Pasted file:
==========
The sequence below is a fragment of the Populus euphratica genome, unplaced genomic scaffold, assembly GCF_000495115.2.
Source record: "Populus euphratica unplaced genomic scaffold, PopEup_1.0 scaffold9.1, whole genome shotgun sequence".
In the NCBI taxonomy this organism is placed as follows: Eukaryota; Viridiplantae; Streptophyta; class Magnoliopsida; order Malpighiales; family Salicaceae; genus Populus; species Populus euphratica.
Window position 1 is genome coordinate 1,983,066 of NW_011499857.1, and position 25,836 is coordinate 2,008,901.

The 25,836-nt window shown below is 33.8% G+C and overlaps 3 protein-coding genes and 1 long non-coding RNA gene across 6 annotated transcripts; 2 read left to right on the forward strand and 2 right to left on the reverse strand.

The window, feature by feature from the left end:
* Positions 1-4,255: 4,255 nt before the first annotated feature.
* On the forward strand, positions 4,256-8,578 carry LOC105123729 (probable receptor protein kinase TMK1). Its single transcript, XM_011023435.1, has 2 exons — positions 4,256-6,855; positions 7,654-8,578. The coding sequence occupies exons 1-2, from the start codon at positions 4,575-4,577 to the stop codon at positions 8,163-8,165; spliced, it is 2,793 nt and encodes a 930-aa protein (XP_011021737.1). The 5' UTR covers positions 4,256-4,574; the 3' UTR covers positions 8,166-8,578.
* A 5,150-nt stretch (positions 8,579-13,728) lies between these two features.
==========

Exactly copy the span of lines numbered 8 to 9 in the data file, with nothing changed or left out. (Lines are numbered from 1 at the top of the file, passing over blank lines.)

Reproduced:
* On the forward strand, positions 4,256-8,578 carry LOC105123729 (probable receptor protein kinase TMK1). Its single transcript, XM_011023435.1, has 2 exons — positions 4,256-6,855; positions 7,654-8,578. The coding sequence occupies exons 1-2, from the start codon at positions 4,575-4,577 to the stop codon at positions 8,163-8,165; spliced, it is 2,793 nt and encodes a 930-aa protein (XP_011021737.1). The 5' UTR covers positions 4,256-4,574; the 3' UTR covers positions 8,166-8,578.
* A 5,150-nt stretch (positions 8,579-13,728) lies between these two features.